"I am sure our organization will suffice," the Major said just a little too defensively.

"I am sure you're right," Lieutenant Holmes said, though he was not sure of that fact at all. Three regiments of northern troops waited to cross, and there were just three small boats to carry them from the Maryland shore to the island that lay close to the river's far bank, upon which island the troops must land before reembarking on two more boats for the final short crossing to the Virginia mainland. Doubtless they were crossing the river at the spot closest to the enemy encampment, but Lieutenant Holmes could not really understand why they did not cross a mile upstream where no island obstructed the river. Maybe, Holmes surmised, this was such an unlikely crossing place that the rebels would never think to guard it, and that seemed the best explanation he could find.

But if the choice of crossing place was obscure, at least the night's purpose was clear. The expedition would climb the Virginia bluffs to attack the rebel camp and capture as many Confederates as possible. Some rebels would get away, but those fugitives would find their flight blocked by a second Yankee force that was crossing the river five miles downstream. That force would cut the turnpike that led from Leesburg to the rebel headquarters at Centreville, and by trapping the defeated rebel forces it would provide the North with a small but significant victory to prove that the Army of the Potomac could do more than just drill and train and mount impressive parades. The capture of Leesburg would be a welcome bonus, but the night's real purpose was to prove that the...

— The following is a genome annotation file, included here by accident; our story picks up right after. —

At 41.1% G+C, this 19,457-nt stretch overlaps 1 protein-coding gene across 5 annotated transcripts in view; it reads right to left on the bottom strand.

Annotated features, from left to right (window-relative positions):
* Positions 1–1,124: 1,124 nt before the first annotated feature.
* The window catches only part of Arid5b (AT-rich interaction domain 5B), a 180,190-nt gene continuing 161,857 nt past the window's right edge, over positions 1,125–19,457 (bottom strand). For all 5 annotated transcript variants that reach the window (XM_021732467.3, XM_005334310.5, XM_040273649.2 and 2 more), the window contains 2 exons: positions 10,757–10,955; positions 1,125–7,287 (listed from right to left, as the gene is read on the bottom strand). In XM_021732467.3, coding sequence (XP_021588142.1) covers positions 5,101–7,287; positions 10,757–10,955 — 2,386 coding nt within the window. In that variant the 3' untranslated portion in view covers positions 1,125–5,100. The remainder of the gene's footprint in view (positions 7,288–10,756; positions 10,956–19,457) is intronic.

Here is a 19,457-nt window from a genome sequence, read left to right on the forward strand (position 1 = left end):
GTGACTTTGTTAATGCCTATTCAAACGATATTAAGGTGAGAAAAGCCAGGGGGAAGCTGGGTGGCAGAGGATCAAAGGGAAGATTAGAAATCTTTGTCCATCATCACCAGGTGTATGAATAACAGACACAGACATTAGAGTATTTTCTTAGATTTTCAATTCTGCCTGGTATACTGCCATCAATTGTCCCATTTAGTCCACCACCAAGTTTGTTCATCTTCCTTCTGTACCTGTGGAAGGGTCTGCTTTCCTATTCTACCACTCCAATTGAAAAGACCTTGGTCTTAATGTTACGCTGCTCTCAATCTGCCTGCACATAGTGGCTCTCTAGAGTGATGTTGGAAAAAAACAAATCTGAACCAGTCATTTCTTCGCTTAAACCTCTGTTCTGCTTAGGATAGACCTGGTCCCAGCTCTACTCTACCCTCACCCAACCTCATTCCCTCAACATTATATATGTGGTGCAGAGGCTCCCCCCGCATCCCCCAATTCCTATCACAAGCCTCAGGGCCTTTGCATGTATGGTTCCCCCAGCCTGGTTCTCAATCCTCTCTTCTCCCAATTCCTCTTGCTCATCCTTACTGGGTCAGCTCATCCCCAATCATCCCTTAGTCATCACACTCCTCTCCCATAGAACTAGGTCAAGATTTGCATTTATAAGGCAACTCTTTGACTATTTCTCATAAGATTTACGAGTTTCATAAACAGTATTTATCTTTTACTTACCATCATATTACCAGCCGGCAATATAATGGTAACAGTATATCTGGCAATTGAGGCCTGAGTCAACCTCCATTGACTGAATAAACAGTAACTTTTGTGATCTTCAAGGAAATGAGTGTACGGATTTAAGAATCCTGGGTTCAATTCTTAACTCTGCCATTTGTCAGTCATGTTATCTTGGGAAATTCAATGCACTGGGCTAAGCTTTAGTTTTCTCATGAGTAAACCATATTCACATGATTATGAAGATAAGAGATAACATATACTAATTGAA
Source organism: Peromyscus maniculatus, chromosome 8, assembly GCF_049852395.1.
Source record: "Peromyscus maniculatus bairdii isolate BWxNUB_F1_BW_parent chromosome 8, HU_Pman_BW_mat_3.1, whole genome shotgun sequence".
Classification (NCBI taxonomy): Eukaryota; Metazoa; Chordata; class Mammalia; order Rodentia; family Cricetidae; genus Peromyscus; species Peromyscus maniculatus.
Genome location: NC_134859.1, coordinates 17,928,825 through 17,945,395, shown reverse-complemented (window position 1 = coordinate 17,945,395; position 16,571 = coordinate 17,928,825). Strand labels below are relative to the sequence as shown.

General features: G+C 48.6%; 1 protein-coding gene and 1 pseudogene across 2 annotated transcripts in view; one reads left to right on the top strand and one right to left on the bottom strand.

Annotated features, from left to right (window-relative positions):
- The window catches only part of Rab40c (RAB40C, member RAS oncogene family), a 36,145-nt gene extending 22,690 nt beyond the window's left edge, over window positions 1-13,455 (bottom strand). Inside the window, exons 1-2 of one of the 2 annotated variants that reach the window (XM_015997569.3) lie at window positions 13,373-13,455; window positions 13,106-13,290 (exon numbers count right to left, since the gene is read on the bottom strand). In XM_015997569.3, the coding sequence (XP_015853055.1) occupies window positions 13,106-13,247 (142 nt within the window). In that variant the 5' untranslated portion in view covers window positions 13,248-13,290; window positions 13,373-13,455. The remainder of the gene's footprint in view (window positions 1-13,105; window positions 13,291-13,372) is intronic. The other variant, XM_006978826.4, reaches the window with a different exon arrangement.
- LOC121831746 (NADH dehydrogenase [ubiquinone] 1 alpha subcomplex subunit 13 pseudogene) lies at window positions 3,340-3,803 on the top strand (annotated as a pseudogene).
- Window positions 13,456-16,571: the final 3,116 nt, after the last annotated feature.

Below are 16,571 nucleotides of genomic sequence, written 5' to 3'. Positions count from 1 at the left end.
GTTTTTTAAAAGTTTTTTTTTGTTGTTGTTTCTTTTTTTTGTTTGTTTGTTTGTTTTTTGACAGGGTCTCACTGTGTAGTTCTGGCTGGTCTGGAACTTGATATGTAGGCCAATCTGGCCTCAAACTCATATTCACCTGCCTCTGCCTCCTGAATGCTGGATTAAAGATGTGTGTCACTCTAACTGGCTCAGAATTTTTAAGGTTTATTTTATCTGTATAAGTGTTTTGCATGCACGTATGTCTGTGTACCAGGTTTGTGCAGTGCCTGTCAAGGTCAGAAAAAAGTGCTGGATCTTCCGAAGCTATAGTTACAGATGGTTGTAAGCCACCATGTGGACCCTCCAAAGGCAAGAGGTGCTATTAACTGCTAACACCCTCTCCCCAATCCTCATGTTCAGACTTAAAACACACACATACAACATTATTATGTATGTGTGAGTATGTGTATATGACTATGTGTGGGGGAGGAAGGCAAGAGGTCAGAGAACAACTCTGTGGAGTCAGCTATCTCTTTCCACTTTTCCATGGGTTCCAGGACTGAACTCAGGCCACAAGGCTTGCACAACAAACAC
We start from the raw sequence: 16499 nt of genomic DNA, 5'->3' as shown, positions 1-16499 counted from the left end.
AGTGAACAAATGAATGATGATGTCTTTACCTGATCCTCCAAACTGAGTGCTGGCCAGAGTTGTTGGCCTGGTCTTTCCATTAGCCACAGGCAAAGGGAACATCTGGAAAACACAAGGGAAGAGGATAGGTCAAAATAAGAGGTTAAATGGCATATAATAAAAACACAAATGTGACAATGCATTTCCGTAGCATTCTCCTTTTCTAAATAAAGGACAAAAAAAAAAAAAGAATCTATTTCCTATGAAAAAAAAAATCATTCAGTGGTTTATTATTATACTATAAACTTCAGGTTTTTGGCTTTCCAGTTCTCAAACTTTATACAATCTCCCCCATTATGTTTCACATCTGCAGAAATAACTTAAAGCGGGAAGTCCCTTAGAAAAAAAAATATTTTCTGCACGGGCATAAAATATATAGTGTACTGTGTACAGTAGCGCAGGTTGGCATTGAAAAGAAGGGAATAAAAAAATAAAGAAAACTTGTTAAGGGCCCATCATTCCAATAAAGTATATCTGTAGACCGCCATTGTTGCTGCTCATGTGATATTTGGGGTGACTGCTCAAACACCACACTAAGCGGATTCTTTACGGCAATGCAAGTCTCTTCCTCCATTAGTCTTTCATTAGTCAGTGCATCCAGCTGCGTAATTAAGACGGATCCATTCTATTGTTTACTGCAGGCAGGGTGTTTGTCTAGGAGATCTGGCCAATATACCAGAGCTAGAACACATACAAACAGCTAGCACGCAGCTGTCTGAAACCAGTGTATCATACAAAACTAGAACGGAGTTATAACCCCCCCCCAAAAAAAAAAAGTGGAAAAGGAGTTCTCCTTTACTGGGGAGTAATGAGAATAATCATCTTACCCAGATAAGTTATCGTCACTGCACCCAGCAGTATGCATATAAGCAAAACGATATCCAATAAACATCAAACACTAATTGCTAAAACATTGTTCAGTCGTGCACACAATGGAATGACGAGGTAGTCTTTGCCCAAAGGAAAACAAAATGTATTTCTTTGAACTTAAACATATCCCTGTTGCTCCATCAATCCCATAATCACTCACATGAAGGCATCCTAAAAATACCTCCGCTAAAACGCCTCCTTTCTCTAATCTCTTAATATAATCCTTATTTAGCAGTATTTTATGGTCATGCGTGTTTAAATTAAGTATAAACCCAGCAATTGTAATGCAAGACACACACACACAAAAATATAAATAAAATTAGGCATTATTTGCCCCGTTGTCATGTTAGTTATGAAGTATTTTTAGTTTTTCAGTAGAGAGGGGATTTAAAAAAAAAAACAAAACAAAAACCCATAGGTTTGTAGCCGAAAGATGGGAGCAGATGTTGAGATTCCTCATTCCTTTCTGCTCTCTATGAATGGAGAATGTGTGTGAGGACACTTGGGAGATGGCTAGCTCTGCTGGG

Copperhead. Copyright © by Bernard Cornwell. Reprinted by permission of HarperCollins Publishers, Inc. All rights reserved. Available now wherever books are sold.
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Table of Contents

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Customer Reviews

Average Rating 4.5
( 27 )
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See All Sort by: Showing 1 – 20 of 27 Customer Reviews
  • Anonymous

    Posted May 15, 2014

    Alex & Bob

    Alex: "Ok." Turns to Bob, the guy behind the counter "One of what she said, and I'd like an iced french vanilla with whiped cream, caramel, and a cherry." <br>
    Bob: Nods "That'll be $5.00." He says, going to the back <br>